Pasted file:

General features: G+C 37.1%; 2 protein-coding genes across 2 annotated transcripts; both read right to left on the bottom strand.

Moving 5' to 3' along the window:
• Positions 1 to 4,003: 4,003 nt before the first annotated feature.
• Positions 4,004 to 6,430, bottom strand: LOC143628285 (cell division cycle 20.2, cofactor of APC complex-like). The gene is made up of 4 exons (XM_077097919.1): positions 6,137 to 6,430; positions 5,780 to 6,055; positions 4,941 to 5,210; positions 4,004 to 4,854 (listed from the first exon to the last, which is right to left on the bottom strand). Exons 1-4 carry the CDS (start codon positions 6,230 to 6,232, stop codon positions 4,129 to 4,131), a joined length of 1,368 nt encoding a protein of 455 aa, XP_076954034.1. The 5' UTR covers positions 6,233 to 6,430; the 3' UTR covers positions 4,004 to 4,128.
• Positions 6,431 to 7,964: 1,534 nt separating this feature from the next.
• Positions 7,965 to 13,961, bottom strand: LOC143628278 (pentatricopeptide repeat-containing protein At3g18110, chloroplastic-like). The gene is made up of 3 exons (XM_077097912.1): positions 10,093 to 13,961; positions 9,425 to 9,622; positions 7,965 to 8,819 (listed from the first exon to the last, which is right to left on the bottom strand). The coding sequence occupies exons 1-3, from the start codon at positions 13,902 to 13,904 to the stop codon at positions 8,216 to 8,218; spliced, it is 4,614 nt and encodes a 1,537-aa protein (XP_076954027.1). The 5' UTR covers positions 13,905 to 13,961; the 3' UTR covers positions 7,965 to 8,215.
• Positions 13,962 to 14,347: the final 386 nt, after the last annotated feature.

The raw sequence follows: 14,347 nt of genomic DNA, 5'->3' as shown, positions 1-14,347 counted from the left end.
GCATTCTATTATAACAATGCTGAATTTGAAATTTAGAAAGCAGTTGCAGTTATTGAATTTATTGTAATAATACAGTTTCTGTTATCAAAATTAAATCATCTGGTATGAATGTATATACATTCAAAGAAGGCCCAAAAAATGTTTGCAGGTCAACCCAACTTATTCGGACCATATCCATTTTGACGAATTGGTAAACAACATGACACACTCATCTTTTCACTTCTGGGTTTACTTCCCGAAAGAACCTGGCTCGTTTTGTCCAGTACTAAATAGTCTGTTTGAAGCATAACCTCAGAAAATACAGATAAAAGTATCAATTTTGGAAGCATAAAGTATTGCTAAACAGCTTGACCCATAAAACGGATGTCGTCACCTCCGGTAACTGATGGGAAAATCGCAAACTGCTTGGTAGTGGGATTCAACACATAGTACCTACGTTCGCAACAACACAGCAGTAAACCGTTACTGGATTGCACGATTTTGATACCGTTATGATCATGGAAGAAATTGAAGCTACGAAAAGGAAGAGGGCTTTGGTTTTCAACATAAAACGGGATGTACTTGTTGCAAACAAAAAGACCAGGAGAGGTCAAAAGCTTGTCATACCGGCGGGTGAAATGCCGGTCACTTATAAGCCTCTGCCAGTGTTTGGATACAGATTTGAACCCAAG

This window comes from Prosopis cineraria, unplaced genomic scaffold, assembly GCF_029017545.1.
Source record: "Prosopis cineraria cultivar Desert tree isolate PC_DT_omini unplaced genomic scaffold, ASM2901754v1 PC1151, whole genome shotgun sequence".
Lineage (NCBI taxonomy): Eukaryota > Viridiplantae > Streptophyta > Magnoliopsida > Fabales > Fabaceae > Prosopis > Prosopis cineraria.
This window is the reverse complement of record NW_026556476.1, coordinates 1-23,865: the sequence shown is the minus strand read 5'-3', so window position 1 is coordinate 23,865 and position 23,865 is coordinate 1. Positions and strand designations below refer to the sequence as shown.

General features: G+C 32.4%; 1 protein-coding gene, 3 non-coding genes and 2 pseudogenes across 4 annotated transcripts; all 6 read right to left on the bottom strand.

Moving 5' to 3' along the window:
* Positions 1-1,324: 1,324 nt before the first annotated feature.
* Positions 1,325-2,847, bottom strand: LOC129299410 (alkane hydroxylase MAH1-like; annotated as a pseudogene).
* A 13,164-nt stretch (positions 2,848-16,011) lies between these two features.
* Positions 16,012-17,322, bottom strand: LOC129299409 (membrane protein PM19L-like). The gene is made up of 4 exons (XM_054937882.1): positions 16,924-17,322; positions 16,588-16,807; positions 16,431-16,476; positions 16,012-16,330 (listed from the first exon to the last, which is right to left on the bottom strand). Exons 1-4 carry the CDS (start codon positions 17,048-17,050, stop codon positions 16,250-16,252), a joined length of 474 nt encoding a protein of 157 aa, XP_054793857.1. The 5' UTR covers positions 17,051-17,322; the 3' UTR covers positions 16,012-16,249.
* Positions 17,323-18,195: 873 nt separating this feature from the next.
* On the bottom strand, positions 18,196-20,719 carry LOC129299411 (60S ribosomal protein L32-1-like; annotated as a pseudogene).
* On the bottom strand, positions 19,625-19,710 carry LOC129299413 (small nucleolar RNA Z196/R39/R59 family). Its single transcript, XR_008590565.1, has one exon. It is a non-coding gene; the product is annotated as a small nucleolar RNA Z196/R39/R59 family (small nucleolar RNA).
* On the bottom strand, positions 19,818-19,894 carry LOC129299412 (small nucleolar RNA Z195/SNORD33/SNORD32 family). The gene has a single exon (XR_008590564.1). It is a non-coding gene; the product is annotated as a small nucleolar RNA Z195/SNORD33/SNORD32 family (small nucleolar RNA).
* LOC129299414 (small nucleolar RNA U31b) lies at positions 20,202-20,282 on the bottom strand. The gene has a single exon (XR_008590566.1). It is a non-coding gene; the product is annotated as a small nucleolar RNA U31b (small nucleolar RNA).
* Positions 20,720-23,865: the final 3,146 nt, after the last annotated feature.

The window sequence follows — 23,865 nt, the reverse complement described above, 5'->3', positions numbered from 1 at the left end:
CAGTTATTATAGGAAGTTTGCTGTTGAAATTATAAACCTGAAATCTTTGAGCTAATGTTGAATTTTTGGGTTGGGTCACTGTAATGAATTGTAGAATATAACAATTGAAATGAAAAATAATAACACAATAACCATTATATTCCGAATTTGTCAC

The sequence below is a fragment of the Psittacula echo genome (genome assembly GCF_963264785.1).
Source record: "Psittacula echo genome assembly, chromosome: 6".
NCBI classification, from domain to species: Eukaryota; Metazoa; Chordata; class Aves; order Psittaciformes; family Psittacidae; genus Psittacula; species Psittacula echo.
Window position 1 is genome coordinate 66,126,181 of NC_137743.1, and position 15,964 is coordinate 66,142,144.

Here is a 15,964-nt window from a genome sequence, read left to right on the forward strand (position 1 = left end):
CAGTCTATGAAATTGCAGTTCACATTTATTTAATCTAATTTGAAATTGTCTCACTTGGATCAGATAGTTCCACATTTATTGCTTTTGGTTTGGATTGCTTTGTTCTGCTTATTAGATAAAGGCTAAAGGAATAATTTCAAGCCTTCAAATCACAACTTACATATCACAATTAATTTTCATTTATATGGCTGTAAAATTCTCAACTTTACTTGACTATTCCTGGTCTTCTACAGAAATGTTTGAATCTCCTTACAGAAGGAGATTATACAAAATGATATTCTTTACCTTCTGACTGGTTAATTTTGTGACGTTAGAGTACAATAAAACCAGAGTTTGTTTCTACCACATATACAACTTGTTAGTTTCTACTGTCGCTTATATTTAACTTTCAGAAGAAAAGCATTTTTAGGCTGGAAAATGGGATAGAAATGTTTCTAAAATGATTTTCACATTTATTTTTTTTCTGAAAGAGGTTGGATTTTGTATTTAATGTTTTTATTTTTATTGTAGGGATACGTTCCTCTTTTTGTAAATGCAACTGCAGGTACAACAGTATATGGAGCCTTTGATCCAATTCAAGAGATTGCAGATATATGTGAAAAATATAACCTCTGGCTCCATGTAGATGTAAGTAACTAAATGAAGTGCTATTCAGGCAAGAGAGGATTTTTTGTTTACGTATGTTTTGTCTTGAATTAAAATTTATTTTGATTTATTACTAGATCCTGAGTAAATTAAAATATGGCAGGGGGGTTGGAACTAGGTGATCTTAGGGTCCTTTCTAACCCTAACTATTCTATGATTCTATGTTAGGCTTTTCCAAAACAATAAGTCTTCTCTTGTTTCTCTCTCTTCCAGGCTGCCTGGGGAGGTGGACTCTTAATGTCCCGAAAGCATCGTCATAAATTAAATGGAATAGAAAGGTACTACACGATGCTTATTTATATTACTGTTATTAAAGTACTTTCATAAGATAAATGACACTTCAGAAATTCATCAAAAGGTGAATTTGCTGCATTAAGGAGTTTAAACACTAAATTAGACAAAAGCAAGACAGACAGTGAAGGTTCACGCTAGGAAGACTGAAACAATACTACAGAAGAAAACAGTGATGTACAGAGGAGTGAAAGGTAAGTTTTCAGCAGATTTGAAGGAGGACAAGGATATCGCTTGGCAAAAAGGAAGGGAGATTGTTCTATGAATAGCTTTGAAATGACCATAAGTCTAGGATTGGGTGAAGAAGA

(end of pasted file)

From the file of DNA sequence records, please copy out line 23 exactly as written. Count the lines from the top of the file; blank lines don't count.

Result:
* On the bottom strand, positions 19,818-19,894 carry LOC129299412 (small nucleolar RNA Z195/SNORD33/SNORD32 family). The gene has a single exon (XR_008590564.1). It is a non-coding gene; the product is annotated as a small nucleolar RNA Z195/SNORD33/SNORD32 family (small nucleolar RNA).